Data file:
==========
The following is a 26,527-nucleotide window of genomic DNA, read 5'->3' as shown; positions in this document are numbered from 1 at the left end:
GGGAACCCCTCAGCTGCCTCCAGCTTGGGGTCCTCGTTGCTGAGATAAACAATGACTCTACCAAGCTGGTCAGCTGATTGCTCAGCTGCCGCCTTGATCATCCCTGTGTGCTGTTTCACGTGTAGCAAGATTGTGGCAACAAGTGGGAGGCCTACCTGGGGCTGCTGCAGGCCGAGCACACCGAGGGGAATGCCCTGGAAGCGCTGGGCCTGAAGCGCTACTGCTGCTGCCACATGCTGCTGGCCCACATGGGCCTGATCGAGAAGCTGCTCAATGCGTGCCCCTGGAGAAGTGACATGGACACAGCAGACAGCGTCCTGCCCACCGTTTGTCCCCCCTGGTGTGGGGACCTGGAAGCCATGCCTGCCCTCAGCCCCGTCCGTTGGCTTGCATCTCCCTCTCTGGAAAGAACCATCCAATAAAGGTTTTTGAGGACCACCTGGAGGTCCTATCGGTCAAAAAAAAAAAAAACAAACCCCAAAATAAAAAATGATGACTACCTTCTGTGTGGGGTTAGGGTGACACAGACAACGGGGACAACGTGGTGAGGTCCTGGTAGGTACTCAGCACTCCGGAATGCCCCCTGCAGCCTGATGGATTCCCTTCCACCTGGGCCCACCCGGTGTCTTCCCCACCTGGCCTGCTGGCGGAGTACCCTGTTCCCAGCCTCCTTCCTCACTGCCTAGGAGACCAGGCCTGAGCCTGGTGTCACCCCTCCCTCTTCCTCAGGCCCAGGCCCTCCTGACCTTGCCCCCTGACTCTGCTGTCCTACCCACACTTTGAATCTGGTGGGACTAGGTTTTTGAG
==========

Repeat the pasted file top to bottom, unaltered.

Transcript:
The following is a 26,527-nucleotide window of genomic DNA, read 5'->3' as shown; positions in this document are numbered from 1 at the left end:
GGGAACCCCTCAGCTGCCTCCAGCTTGGGGTCCTCGTTGCTGAGATAAACAATGACTCTACCAAGCTGGTCAGCTGATTGCTCAGCTGCCGCCTTGATCATCCCTGTGTGCTGTTTCACGTGTAGCAAGATTGTGGCAACAAGTGGGAGGCCTACCTGGGGCTGCTGCAGGCCGAGCACACCGAGGGGAATGCCCTGGAAGCGCTGGGCCTGAAGCGCTACTGCTGCTGCCACATGCTGCTGGCCCACATGGGCCTGATCGAGAAGCTGCTCAATGCGTGCCCCTGGAGAAGTGACATGGACACAGCAGACAGCGTCCTGCCCACCGTTTGTCCCCCCTGGTGTGGGGACCTGGAAGCCATGCCTGCCCTCAGCCCCGTCCGTTGGCTTGCATCTCCCTCTCTGGAAAGAACCATCCAATAAAGGTTTTTGAGGACCACCTGGAGGTCCTATCGGTCAAAAAAAAAAAAAACAAACCCCAAAATAAAAAATGATGACTACCTTCTGTGTGGGGTTAGGGTGACACAGACAACGGGGACAACGTGGTGAGGTCCTGGTAGGTACTCAGCACTCCGGAATGCCCCCTGCAGCCTGATGGATTCCCTTCCACCTGGGCCCACCCGGTGTCTTCCCCACCTGGCCTGCTGGCGGAGTACCCTGTTCCCAGCCTCCTTCCTCACTGCCTAGGAGACCAGGCCTGAGCCTGGTGTCACCCCTCCCTCTTCCTCAGGCCCAGGCCCTCCTGACCTTGCCCCCTGACTCTGCTGTCCTACCCACACTTTGAATCTGGTGGGACTAGGTTTTTGAG